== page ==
Drug take-back session on Saturday

SALEM – Area residents are being invited to take part in the National Drug Take-Back Day from 10 a.m. to 2 p.m. Saturday at the Salem Medical Center across from Salem Community Hospital on East State Street.

Salem Police Chief J.T. Panezott said he’ll have two officers handling the drugs as people come to drop them off. All prescription and non-prescription or over-the-counter drugs will be accepted, but due to possible hazards, he said they can’t take liquids, intra-venous solutions, injectibles or syringes.

The Drug Enforcement Administration says they can’t take those types of items, so they don’t take them, he said.

For the last several years, the Salem Police Department has been participating in the nationwide drug take-back sessions twice a year, once in the fall and once in the spring, in cooperation with the DEA, Salem Community Hospital and the Columbiana County ADAPT Coalition.

In six previous nationwide collection events, participants cleared their homes, medicine cabinets and dressers of 2.8 million pounds of expired or unused medications.

The idea behind the drug take-back is to get the prescription drugs out of reach of children who could take them by accident or teens and adults who may choose to abuse them. The drug take-back also offers people a safe way to get rid of the unwanted pills and capsules rather than just throwing them away or flushing them into the sewer system.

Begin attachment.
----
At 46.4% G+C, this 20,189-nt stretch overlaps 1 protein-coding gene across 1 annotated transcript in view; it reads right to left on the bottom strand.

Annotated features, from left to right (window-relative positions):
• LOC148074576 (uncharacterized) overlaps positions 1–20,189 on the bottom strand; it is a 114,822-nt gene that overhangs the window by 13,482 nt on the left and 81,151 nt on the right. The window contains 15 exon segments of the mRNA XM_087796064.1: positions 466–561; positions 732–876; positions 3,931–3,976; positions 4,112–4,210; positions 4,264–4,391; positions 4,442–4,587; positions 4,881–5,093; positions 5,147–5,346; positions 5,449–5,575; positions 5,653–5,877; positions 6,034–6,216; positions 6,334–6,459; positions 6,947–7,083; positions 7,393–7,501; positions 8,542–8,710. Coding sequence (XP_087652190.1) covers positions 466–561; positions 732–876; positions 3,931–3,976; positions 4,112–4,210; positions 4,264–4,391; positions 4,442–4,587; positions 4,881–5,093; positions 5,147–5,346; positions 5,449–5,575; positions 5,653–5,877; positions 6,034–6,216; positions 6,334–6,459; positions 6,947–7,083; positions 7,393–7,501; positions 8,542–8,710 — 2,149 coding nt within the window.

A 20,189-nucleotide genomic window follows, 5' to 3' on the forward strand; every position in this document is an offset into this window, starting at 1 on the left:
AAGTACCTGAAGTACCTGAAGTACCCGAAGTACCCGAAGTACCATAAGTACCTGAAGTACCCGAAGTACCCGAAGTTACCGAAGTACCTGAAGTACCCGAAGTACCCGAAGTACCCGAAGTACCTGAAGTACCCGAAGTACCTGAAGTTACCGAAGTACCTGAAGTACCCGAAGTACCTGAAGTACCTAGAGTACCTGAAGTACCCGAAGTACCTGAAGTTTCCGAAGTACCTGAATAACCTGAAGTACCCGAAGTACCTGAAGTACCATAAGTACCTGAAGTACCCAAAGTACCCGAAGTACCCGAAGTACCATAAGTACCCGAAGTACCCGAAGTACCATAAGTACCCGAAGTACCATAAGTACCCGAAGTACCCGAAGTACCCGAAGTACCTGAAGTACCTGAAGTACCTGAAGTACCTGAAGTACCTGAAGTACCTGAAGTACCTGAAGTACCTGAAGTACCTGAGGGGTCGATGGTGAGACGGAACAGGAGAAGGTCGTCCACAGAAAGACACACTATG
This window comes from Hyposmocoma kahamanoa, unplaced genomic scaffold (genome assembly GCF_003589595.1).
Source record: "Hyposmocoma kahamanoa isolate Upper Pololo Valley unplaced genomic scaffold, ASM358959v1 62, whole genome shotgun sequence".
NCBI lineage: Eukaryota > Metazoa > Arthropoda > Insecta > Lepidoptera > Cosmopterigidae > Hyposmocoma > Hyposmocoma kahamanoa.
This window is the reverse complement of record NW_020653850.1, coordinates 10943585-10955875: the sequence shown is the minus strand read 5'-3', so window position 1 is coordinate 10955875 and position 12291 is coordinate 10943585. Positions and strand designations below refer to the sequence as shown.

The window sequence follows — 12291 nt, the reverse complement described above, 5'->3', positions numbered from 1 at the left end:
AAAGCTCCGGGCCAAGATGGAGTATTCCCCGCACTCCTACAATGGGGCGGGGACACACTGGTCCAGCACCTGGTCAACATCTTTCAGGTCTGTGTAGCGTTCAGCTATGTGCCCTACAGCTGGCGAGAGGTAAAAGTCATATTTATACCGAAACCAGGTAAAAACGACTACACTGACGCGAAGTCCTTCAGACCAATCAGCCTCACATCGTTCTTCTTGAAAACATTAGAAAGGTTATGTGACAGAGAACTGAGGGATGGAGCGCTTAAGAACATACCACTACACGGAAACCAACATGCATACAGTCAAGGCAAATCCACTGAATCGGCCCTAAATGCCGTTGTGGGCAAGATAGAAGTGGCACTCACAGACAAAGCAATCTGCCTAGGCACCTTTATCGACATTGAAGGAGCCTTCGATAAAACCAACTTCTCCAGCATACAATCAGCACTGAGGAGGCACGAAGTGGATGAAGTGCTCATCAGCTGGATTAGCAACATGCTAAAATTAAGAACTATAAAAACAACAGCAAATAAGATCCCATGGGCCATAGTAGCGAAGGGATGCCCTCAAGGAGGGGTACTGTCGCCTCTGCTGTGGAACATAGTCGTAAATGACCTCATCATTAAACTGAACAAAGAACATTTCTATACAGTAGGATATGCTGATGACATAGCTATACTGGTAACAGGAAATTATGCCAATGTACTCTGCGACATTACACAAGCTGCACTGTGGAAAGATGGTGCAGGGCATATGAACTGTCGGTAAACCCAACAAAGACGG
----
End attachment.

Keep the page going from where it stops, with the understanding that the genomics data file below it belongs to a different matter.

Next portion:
Planners make it as easy as possible for people to drop off their items. They don’t even have to get out of their vehicles.

In a press release, Panezott said no identification or personal information will be requested. Personal identifying information should be removed from bottles before bringing them for disposal.

“Please take advantage of this no-questions-asked opportunity to get rid of medicines you no longer need and which may otherwise be taken by children or disposed of in an unsafe manner,” the press release said.

Visit www.deadiversion.usdoj.gov to learn more about the nationwide program.

Another free drug-related event is planned early next month for parents, educators and any adults who have contact with children to learn about drug abuse and how to recognize it and try to avoid it.

Operation Street Smart will be held from 5 to 9 p.m. Nov. 4 at the Kent State University City Center, taught by detectives from the Franklin County Sheriff’s Office.

Registration is required, with a deadline of Oct. 28 for people to call the Columbiana County Mental Health and Recovery Services Board at 330-424-0195 to register.

According to the flyer, the program covers current trends regarding the drugs young people are using, how young people get drugs and what adults can do to stop the supply, physiological effects such as how drugs affect the behavior of young people, how young people hide their drugs and what should raise suspicion by adults and how young people talk about drugs, such as the slang and terminology they use.